Nerve Garden

A Virtual Terrarium in Cyberspace

(requires VRML97 viewer such as Cortona from Parallel Graphics, automatic download available)

See Nerve Garden VRML islands created at SIGGRAPH 1997 here

Story of Nerve Garden
The paper, Nerve Garden: A Public Terrarium in Cyberspace

Try out the LACE germinator Java Applet below:

Check out the Nerve Garden LACE Germinator Java Applet by Chris Laurel
which allows you to extrude your own L-system plants!

Try Another variation with Karen Marcelo's early browser-based VRML NG redition including "air horse".

Screen shots of original Nerve Garden interface with control panel

The Garden Isles planted by
SIGGRAPH 97 Attendees

You must download and intall a VRML client to view these creatures,
try Cosmo Player from CAI, or Cortona from Parallel Graphics

Nerve Garden Archives

of our Siggraph Electric Garden booth.

Digital Biota held the Nerve Garden Workshop at
ALIFE VI, June 26, 1998 at UCLA

Publications and press coverage of Nerve Garden

Wired News coverage at SIGGRAPH 97 Virtual Plants, Insects Twine through Net (2005 link) and archived Wired News story
The paper, Nerve Garden: A Public Terrarium in Cyberspace

Book Chapters

Nerve Garden: Germinating Biological Metaphors in Net-based Virtual Worlds
Artificial Life Models in Software by Andrew Adamatzky and Maciej Komosinski
Springer (2005)

"Technological Herbarium" by Gianna Maria Gatti (in Italian), coming soon in English and German editions (2009)
Review and coming translations by Alan Shapiro here


Nerve Garden won an Honorable Mention in the .net category of Ars Electronica 1998 see the Ars Nerve Garden Page here

Nerve Garden & other Cyberbiological Worlds of

Bruce Damer

Cyberspace is now evolving beyond being merely an "interface" (something you just point and click on) to becoming a true "place" (which you enter and inhabit). Hundreds of thousands of people now enter 3D cyber-cityscapes, communicating through digital bodies called "avatars" (visit ). As the human colonization of Cyberspace begins, one might ask, will life follow us into digital space, and why? Human civilization is in fact a collective of evolving biota and there is no reason to doubt that several forms of this biota will find their way into a sufficiently rich Cyberspace. Digital biota, freed of the constraints of atomic body mass, will evolve much more rapidly and travel at light-speed through networks or even beyond out into the solar system. The digital form of life could well become the chrysalis phase of new matter biota spun into atoms through molecular nanofabrication. And why would life do this? The destruction of the Earth and all that dwell at the bottom of its gravity well is assured once the sun enters old age as a red giant. The best route out of the hatchery is on wings of light.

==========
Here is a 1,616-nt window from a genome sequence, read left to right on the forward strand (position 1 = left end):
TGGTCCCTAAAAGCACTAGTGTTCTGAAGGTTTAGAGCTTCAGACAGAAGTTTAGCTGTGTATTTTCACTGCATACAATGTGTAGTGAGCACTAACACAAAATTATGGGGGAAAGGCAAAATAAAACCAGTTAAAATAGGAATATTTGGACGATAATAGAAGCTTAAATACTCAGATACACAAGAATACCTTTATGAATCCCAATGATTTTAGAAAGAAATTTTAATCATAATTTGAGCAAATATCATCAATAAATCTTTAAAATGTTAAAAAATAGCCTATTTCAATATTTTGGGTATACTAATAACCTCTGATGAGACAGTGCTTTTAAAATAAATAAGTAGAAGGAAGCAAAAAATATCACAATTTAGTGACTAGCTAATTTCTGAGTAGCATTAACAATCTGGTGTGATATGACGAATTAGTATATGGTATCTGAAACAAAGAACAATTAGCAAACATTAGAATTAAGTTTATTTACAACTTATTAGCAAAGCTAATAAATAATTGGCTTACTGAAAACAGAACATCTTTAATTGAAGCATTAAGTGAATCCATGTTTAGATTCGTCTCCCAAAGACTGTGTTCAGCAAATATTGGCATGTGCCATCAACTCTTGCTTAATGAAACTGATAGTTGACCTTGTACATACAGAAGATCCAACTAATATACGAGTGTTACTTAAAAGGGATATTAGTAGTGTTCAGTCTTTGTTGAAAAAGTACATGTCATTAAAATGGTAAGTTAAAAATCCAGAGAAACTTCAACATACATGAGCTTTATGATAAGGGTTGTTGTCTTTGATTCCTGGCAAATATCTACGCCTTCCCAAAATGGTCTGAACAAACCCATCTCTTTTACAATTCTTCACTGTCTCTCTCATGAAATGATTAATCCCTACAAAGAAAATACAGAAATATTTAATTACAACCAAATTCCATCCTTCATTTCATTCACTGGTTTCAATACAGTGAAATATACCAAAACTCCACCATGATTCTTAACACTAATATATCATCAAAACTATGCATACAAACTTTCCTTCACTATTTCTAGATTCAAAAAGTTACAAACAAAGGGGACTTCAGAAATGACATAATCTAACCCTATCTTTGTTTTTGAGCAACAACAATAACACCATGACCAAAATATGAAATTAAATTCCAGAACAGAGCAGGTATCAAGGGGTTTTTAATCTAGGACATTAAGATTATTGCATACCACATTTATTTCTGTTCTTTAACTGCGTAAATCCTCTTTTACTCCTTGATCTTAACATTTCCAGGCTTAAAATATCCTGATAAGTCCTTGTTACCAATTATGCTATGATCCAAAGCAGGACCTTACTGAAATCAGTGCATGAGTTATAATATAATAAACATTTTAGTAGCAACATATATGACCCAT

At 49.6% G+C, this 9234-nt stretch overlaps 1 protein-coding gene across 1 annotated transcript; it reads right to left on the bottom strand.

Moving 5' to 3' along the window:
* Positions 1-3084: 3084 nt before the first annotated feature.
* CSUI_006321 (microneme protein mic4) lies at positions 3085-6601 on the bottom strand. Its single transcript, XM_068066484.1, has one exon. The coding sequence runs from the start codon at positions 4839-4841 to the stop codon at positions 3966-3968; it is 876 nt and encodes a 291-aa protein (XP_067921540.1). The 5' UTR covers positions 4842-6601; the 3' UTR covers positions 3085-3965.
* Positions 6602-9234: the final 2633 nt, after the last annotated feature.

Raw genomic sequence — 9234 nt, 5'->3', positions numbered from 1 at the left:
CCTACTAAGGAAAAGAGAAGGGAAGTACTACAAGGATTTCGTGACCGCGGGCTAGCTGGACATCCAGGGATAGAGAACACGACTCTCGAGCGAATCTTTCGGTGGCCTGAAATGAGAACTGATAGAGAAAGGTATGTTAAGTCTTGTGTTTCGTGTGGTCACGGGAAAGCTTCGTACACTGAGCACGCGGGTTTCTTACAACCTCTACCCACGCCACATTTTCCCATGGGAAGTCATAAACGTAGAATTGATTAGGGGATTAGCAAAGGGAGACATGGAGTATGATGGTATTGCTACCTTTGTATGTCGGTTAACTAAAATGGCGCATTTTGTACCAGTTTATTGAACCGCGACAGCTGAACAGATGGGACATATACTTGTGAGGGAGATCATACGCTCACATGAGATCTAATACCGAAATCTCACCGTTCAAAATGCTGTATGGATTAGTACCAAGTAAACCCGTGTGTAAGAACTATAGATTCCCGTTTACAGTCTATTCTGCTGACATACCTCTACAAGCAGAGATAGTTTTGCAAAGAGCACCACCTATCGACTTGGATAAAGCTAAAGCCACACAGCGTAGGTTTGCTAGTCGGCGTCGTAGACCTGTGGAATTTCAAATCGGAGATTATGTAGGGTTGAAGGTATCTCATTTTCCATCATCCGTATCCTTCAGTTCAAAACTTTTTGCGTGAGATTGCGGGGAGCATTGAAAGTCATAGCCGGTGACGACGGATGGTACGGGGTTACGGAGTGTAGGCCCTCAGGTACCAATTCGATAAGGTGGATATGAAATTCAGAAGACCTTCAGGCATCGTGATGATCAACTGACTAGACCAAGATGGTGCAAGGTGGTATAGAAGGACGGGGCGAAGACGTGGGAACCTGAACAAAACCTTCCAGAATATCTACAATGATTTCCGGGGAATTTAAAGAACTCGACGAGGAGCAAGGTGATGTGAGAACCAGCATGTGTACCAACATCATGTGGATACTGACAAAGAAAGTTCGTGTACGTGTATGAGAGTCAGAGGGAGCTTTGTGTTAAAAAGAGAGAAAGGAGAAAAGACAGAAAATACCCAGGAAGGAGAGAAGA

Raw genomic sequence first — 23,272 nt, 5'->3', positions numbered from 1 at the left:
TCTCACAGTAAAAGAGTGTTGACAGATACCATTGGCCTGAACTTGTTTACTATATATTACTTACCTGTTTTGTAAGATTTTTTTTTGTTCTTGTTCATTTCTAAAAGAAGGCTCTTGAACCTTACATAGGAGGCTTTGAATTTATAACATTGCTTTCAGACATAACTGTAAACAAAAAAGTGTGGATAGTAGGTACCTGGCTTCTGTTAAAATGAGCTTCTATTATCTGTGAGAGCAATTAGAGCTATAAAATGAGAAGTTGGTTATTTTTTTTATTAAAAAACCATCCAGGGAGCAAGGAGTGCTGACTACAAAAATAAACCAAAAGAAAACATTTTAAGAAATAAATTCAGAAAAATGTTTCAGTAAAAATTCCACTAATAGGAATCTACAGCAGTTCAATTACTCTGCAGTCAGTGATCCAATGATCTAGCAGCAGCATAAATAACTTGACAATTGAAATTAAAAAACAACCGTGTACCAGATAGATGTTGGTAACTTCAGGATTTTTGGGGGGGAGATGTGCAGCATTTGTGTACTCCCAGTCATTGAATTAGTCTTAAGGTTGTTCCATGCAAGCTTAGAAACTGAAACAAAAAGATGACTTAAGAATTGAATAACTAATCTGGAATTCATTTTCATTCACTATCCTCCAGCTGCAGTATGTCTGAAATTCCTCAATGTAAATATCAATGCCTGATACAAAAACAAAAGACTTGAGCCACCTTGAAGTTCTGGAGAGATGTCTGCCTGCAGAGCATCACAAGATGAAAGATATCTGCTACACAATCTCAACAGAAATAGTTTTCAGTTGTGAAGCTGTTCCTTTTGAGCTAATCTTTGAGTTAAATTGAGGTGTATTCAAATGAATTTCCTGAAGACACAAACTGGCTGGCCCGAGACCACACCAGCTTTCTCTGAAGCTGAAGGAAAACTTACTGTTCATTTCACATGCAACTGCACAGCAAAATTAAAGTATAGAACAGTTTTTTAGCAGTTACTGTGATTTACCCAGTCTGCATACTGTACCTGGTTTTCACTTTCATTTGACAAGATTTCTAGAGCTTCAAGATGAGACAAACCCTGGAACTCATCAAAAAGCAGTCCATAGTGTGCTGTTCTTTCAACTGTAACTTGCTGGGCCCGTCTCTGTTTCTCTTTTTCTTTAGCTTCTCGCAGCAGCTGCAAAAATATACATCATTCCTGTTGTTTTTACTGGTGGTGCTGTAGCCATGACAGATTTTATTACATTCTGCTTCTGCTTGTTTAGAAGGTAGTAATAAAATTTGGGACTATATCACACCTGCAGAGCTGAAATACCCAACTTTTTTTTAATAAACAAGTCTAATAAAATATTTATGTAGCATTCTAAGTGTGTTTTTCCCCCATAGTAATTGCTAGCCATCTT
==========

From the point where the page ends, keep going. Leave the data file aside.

The project was initiated in 1995 to provide a pathway for biological function and form to enter and energize an inhabited virtual world Cyberspace. Inspired by the synthetic ecosystem works of researchers and artists such as Tom Ray, Karl Sims, Larry Yeager, Demetri Terzopoulos and others, brings the dedicated of many disciplines together in conferences and in projects. Nerve Car-den I was one such early project. In Nerve Garden's many jungle islands in the net, visitors used ordinary home computers to germinate their own mutations of plants from mathematical logic called L-systems. They then placed these plants on an island of their choice and rode the backs of insects around the emerging world. Algorithmically generated light-ening and sound flashed and reverberated across these strange new lands. Future versions of Nerve Garden will provide an ecosystem so that the gardens will continue to grown and be consumed by the "polyvore" polygon eating creatures. One last thing: I don't want to sound like I did it all myself. My coutributors to the project are: Todd Goldenbaum, Chris Laurel, Karen Marcelo, Frank Revi, Markus Roskothen.Tim Riley.


2009 Screen shots from the Garden in action

Older (1997) Screen shots from the Garden in action

Lightning strikes over some early residents

The butterfly gets an aerial view of the action

Never look directly into the sun, kids. NEVER!
(evidently, you might be struck by lightning)

The bee makes its way across the isle


The Site coverage of and Nerve Garden at SIGGRAPH
Heidi Swanson's Feature on VRML.SGI.COM
Nerve Garden is published in 2000 Leonardo and 1998 Digital Salon Leonardo
Also published in the conference proceedings for Virtual Worlds 98
The draft Nerve Garden Paper for VRML98

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